The “subtransaction” pattern that was often used with autocommit mode is also deprecated in 1.4. This pattern allowed the use of the Session.begin() method when a transaction were already begun, resulting in a construct called a “subtransaction”, which was essentially a block that would prevent the Session.commit() method from actually committing.

This pattern has been shown to be confusing in real world applications, and it is preferable for an application to ensure that the top-most level of database operations are performed with a single begin/commit pair.

To provide backwards compatibility for applications that make use of this pattern, the following context manager or a similar implementation based on a decorator may be used:

import contextlib

@contextlib.contextmanager
def transaction(session):
    if not session.in_transaction():
        with session.begin():
            yield
    else:
        yield

The above context manager may be used in the same way the “subtransaction” flag works, such as in the following example:

# method_a starts a transaction and calls method_b
def method_a(session):
    with transaction(session):
        method_b(session)

# method_b also starts a transaction, but when
# called from method_a participates in the ongoing
# transaction.
def method_b(session):
    with transaction(session):
        session.add(SomeObject('bat', 'lala'))

Session = sessionmaker(engine)

# create a Session and call method_a
with Session() as session:
    method_a(session)

To compare towards the preferred idiomatic pattern, the begin block should be at the outermost level. This removes the need for individual functions or methods to be concerned with the details of transaction demarcation:

def method_a(session):
    method_b(session)

def method_b(session):
    session.add(SomeObject('bat', 'lala'))

Session = sessionmaker(engine)

# create a Session and call method_a
with Session() as session:
    with session.begin():
        method_a(session)

See also

Migrating from the “nesting” pattern - similar pattern based on Core only

Enabling Two-Phase Commit

For backends which support two-phase operation (currently MySQL and PostgreSQL), the session can be instructed to use two-phase commit semantics. This will coordinate the committing of transactions across databases so that the transaction is either committed or rolled back in all databases. You can also Session.prepare() the session for interacting with transactions not managed by SQLAlchemy. To use two phase transactions set the flag twophase=True on the session:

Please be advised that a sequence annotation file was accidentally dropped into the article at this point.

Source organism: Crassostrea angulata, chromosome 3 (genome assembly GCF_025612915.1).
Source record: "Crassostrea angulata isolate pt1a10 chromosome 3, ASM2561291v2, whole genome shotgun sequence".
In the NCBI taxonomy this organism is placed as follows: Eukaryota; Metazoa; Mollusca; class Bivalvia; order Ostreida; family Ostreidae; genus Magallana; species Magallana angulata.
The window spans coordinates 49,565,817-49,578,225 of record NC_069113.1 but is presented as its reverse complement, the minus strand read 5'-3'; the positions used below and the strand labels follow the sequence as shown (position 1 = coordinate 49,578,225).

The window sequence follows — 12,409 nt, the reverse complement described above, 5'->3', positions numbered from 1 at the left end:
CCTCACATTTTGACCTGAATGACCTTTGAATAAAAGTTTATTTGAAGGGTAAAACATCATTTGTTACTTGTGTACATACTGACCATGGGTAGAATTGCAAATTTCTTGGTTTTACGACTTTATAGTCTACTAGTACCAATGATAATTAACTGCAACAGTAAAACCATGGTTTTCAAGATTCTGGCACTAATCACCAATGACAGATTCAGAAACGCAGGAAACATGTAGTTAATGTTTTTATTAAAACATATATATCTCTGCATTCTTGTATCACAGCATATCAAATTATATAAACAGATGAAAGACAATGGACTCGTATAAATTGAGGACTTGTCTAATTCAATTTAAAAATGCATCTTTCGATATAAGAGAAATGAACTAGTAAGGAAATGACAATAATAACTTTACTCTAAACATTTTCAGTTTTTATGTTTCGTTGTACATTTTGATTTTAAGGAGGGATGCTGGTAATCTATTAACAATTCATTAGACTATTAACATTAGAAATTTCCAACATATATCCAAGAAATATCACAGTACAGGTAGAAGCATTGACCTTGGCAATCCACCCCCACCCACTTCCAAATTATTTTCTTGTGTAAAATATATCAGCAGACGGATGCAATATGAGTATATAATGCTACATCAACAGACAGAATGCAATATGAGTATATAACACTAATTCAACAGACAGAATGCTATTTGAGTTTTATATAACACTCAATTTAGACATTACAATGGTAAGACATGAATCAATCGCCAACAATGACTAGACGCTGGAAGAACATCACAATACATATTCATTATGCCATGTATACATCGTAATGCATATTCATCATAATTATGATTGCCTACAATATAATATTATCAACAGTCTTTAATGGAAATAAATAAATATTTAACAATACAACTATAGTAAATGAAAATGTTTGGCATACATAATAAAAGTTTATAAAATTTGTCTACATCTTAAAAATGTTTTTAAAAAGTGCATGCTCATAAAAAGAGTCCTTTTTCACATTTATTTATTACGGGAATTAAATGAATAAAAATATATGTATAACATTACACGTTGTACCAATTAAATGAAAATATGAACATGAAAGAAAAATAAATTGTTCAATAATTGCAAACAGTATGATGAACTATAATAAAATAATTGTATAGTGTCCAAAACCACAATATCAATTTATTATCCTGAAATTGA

engine1 = create_engine('postgresql://db1')
engine2 = create_engine('postgresql://db2')

Session = sessionmaker(twophase=True)

# bind User operations to engine 1, Account operations to engine 2
Session.configure(binds={User:engine1, Account:engine2})

session = Session()

# .... work with accounts and users

# commit.  session will issue a flush to all DBs, and a prepare step to all DBs,
# before committing both transactions
session.commit()

Setting Transaction Isolation Levels / DBAPI AUTOCOMMIT

Most DBAPIs support the concept of configurable transaction isolation levels. These are traditionally the four levels “READ UNCOMMITTED”, “READ COMMITTED”, “REPEATABLE READ” and “SERIALIZABLE”. These are usually applied to a DBAPI connection before it begins a new transaction, noting that most DBAPIs will begin this transaction implicitly when SQL statements are first emitted.

DBAPIs that support isolation levels also usually support the concept of true “autocommit”, which means that the DBAPI connection itself will be placed into a non-transactional autocommit mode. This usually means that the typical DBAPI behavior of emitting “BEGIN” to the database automatically no longer occurs, but it may also include other directives. When using this mode, the DBAPI does not use a transaction under any circumstances. SQLAlchemy methods like .begin(), .commit() and .rollback() pass silently.

SQLAlchemy’s dialects support settable isolation modes on a per-Engine or per-Connection basis, using flags at both the create_engine() level as well as at the Connection.execution_options() level.

When using the ORM Session, it acts as a facade for engines and connections, but does not expose transaction isolation directly. So in order to affect transaction isolation level, we need to act upon the Engine or Connection as appropriate.

Setting Isolation For A Sessionmaker / Engine Wide

To set up a Session or sessionmaker with a specific isolation level globally, the first technique is that an Engine can be constructed against a specific isolation level in all cases, which is then used as the source of connectivity for a Session and/or sessionmaker:

from sqlalchemy import create_engine
from sqlalchemy.orm import sessionmaker

eng = create_engine(
    "postgresql://scott:tiger@localhost/test",
    isolation_level='REPEATABLE READ'
)

Session = sessionmaker(eng)

Another option, useful if there are to be two engines with different isolation levels at once, is to use the Engine.execution_options() method, which will produce a shallow copy of the original Engine which shares the same connection pool as the parent engine. This is often preferable when operations will be separated into “transactional” and “autocommit” operations:

from sqlalchemy import create_engine
from sqlalchemy.orm import sessionmaker

eng = create_engine("postgresql://scott:tiger@localhost/test")

autocommit_engine = eng.execution_options(isolation_level="AUTOCOMMIT")

transactional_session = sessionmaker(eng)
autocommit_session = sessionmaker(autocommit_engine)

Above, both “eng” and "autocommit_engine" share the same dialect and connection pool. However the “AUTOCOMMIT” mode will be set upon connections when they are acquired from the autocommit_engine. The two sessionmaker objects “transactional_session” and “autocommit_session" then inherit these characteristics when they work with database connections.